The title alone will get mixed reactions from some. For more than a few, they will share in my feelings. Others will think I have something more wrong with me than usual. Others will say "Wasn't That a Comic Strip in the 90s?" (Just kidding... almost everyone will know what I'm talking about).
This decade-long monument to thinking outside the box was quite profound to me as a child. I was born the year it premiered in newspapers and I started reading the comic strip at 6 years old. Immediately it took effect. Aside from the amazing visuals that held me captivated with "static pictures" in a way no movie or television show ever could, it also started to change my way of thinking.
If I ever came across a word I didn't understand (quite often in such a verbose work) I would quickly run to my family's dictionary to find out what it meant. So, unwittingly, it helped me improve my reading and comprehension skills. I was always in advanced reading classes in Elementary school and even now I read very quickly and comprehend with the same level of speed... and I owe it to Calvin & Hobbes.
It also opened my eyes to the wonder of Comic Books. Many have stated that comic strips are a gateway drug to comic books and graphic novels and when you have such an unbelievable jumping off point, it's far easier. Having older brothers who were, in the case of my eldest bro, obsessed with comics also helped.... but Calvin & Hobbes allowed me to make that leap.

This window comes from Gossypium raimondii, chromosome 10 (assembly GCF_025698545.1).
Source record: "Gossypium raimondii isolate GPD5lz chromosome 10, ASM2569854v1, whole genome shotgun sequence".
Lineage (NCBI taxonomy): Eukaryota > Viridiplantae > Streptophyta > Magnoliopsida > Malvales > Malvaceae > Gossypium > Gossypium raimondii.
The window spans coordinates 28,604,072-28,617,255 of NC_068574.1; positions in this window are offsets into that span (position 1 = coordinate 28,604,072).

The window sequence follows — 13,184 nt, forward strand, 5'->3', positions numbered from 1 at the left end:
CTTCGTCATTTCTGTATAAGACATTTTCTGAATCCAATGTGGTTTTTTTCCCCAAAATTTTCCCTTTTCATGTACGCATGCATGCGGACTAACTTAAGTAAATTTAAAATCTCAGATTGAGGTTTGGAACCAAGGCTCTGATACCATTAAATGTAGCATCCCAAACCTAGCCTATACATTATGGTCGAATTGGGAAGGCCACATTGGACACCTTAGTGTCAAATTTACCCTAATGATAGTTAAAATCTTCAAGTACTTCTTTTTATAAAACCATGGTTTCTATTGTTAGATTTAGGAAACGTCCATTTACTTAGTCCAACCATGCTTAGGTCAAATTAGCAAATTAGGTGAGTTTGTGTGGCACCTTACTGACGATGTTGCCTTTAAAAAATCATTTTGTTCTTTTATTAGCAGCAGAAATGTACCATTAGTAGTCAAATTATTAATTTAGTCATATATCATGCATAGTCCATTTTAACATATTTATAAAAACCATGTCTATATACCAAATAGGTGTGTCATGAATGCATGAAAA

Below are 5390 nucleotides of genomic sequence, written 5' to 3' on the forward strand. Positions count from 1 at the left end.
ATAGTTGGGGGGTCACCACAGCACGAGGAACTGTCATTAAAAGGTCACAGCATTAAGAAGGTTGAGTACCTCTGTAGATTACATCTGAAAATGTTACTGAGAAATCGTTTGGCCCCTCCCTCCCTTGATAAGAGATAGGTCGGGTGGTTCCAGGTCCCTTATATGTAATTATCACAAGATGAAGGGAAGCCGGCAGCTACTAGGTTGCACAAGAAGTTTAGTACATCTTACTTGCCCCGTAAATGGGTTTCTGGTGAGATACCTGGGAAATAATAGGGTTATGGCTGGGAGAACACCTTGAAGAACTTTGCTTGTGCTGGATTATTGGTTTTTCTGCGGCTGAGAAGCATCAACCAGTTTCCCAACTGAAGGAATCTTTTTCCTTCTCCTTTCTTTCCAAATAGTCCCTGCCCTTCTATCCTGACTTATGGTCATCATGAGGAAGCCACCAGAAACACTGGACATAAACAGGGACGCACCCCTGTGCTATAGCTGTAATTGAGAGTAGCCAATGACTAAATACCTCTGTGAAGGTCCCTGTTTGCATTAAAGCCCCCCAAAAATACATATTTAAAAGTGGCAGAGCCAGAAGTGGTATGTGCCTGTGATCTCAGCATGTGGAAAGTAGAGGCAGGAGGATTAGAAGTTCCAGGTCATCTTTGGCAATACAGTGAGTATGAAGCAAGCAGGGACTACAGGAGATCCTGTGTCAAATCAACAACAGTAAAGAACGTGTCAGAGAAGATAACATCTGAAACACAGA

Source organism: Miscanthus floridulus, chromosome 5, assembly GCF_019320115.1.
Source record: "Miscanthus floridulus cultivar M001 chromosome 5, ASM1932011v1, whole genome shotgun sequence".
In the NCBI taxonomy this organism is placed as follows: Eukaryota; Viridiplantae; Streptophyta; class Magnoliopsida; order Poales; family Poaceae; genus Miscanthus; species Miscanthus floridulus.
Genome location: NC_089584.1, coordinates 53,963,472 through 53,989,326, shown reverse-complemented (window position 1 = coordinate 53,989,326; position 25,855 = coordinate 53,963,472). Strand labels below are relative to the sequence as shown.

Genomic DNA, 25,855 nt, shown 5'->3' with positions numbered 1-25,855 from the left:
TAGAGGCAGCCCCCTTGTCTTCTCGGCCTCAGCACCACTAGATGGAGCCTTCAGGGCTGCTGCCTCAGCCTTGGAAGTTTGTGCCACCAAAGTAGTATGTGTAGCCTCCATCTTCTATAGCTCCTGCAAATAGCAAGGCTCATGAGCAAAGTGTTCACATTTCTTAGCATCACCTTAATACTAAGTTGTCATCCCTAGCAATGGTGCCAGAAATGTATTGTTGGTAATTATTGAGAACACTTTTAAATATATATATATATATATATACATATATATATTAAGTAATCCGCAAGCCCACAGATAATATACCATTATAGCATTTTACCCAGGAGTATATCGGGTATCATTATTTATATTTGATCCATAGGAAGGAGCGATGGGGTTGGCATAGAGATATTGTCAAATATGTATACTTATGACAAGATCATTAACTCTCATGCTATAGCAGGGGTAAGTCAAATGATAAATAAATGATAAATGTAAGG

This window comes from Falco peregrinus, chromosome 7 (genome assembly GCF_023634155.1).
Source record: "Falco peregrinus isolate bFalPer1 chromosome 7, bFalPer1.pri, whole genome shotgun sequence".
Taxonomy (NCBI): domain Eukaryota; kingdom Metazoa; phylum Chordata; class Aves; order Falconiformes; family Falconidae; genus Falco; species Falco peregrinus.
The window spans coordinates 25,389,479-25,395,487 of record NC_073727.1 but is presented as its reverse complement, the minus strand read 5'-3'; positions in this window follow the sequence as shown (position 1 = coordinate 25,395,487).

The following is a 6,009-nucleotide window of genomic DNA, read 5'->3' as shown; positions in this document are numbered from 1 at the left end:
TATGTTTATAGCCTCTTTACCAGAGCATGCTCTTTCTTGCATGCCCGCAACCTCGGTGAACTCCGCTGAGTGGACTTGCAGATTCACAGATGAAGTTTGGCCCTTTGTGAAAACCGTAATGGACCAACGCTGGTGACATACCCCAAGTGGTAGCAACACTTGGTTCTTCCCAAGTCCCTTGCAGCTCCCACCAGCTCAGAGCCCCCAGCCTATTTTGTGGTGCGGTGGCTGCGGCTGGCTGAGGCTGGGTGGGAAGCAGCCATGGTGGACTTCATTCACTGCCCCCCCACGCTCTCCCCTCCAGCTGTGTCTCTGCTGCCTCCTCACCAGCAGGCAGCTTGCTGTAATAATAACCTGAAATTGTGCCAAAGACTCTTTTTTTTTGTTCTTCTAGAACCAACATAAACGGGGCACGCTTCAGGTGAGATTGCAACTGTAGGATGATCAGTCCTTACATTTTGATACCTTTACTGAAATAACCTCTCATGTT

Even my imagination was helped by this "simple" comic strip. The story about a 6 year old boy who creates entire worlds in his mind showed me that it was okay to let my imagination run wild, but in every story, they showed there is a real world side to Calvin's life as well. And even though I wouldn't always understand some of the theoretical discussions unfolding in front of my eyes until many years later, it did make me want to understand the real world more. So I always had one foot in the fantastic and one foot in the everyday, and I have to thank Calvin & Hobbes for that.
Finally, Calvin & Hobbes affected my sense of humor. At 6 years old, I laughed at the visual jokes and the easily understood humor (The Word "Booger" is still funny to me to this day) and as I reached 12 and 13 (reading the collections in book form after the strip ended its run) I started finding all of the other jokes funny. It showed me that "juvenile" humor can be intelligent and that, if you can walk that fine line, you can create something that connects to everyone. And the show that I perform today is one that I can play for audiences of all ages because I learned that no audience should be treated like idiots. Bill Watterson refused to insult my intelligence at 6, at 16, and even now... so I pass that courtesy on to my audiences (at least, I hope I'm not insulting their intelligence).
The collected, hardcover-bound edition of Calvin & Hobbes graces my shelf (in its weight-belt-required-to-lift glory) which I received as a gift from my brothers the year it came out. And I will often look through it to laugh, to enjoy, and to even be inspired. I recently heard about a movie trying to be made on Bill Watterson's life and the effect his work had on the world called Dear Mr. Watterson and I am greatly looking forward to it.
If you haven't experienced Calvin & Hobbes, you can read strips online here:
Does this seem like a love letter to a comic strip? You bet your ass it is. And it truly is the least I could do.